Tamara Olson - model / actress / filmmaker, "Fashionably L.A."
On the phone with Philip Anderson - Spring 2000
Of all the aspiring "whatnots" in Los Angeles, there are a few who aren't afraid to break out of their mold of daily employment and make a statement, let alone a funny one that can be shown to the public. Tamara Olson was/is a fashion model in the City of Lost Angels who realized that her job was not all that it was cracked up to be and decided to make a statement of it - more as a warning to any potential up-and-comings who may venture into the big city in hopes of being noticed. Tamara's lesson - Watch yourself! In her first film outing, "Fashionably L.A.", Tamara pokes fun at the modeling industry, while at the same time offering quite a few behind the scenes lessons to be learned about what really goes on. Basically, modeling is hard work. In fact, by watching this film and comparing it to the music industry, it is almost like Spinal Tap - many clueless people running around telling others what to do and where to be.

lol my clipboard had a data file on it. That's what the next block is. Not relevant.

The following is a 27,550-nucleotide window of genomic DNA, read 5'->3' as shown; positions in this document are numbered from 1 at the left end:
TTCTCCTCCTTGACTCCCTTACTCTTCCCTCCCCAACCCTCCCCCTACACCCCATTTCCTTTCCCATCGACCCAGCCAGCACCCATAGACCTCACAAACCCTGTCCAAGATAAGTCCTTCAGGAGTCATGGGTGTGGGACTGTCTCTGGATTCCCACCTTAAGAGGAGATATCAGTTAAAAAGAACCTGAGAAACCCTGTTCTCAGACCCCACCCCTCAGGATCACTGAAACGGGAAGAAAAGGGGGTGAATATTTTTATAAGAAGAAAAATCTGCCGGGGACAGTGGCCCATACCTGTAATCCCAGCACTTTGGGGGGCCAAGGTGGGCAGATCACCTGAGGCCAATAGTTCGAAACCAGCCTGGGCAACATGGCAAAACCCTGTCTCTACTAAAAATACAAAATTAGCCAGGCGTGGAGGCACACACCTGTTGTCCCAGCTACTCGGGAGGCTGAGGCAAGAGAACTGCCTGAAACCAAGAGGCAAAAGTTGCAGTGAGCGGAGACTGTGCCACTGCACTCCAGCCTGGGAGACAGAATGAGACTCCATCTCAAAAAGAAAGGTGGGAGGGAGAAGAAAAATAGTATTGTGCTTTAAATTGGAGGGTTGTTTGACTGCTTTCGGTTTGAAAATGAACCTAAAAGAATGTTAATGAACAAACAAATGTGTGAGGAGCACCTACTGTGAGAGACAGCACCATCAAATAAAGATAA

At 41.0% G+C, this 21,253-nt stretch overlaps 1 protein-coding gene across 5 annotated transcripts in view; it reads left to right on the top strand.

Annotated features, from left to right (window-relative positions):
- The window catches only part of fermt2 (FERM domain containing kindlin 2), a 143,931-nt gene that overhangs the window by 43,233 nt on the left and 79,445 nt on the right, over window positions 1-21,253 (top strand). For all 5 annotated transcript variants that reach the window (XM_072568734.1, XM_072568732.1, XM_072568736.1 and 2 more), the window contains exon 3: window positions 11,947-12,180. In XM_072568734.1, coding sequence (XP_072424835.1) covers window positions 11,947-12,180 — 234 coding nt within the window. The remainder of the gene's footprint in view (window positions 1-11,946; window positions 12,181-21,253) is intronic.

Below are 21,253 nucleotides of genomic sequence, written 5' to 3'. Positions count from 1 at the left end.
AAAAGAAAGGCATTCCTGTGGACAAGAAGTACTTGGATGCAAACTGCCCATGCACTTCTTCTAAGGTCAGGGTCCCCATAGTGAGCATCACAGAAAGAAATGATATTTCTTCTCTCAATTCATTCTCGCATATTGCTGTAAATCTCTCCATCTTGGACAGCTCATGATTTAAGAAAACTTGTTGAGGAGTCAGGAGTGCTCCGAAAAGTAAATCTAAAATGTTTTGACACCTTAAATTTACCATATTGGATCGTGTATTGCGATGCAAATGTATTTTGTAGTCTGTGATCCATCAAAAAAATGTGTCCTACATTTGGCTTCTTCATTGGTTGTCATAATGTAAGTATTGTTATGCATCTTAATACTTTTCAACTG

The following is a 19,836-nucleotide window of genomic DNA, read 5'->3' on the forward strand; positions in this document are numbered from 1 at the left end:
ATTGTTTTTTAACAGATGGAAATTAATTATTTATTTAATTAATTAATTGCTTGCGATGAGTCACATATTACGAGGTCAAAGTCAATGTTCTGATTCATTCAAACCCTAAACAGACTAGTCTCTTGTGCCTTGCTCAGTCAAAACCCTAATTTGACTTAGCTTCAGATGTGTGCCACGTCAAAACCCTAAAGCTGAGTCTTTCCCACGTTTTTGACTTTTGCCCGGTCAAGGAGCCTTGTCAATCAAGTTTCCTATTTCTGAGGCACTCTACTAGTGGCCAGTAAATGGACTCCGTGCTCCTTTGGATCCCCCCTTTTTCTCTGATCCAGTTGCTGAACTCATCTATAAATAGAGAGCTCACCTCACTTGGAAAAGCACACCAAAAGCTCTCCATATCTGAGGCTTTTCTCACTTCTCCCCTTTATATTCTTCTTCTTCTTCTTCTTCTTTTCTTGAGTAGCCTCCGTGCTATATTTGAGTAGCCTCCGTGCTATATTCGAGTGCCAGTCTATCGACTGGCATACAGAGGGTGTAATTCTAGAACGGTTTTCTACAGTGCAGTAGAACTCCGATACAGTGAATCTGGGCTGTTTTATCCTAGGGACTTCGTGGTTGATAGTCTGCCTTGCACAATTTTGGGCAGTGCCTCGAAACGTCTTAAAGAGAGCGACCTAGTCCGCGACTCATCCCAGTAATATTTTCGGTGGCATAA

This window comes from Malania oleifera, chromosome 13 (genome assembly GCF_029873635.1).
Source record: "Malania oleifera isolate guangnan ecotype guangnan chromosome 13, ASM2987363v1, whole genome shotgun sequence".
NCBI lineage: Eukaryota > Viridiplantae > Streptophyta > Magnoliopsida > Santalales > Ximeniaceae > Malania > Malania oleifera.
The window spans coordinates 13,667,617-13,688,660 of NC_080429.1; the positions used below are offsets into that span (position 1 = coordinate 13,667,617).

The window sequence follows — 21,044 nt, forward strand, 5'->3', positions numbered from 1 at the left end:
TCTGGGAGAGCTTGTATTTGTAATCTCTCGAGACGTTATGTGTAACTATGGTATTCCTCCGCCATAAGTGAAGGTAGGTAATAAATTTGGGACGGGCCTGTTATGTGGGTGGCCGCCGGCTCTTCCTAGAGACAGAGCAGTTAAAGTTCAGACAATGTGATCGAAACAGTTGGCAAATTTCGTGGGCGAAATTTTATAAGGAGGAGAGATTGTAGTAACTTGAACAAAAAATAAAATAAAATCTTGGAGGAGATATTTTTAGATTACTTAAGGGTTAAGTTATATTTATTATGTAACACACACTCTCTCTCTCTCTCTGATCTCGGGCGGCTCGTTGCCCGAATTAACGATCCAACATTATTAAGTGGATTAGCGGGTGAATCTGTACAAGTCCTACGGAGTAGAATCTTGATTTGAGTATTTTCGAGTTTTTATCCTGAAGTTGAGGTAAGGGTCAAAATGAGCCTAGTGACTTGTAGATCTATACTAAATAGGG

We had a chance to speak with Tamara about her film and her career. Unlike many stereotypes of models (especially those headed into film) being sometimes "standoffish", Tamara was one of the nicest people I have spoken with and was more than happy to talk shop and just chat.
K2K: To start with, Fashionably L.A. is your first film, right? How did you get around to deciding to do it?
TO: Well, it's something that I had thought about doing for a long time. I've been working as a model in L.A. for quite a while and would find myself in ridiculous situations doing ludricous jobs and being shocked by what I was actually doing for a living. Also, I'm an actress. I've been in theater, done plays, have written other things, done video shorts, so I've always aspired to be a filmmaker. This was a perfect, perfect thing for me to make as my first film. It was something that I knew very well and completely wanted to tell or expose this sort of "other side" of the modeling business that nobody ever sees.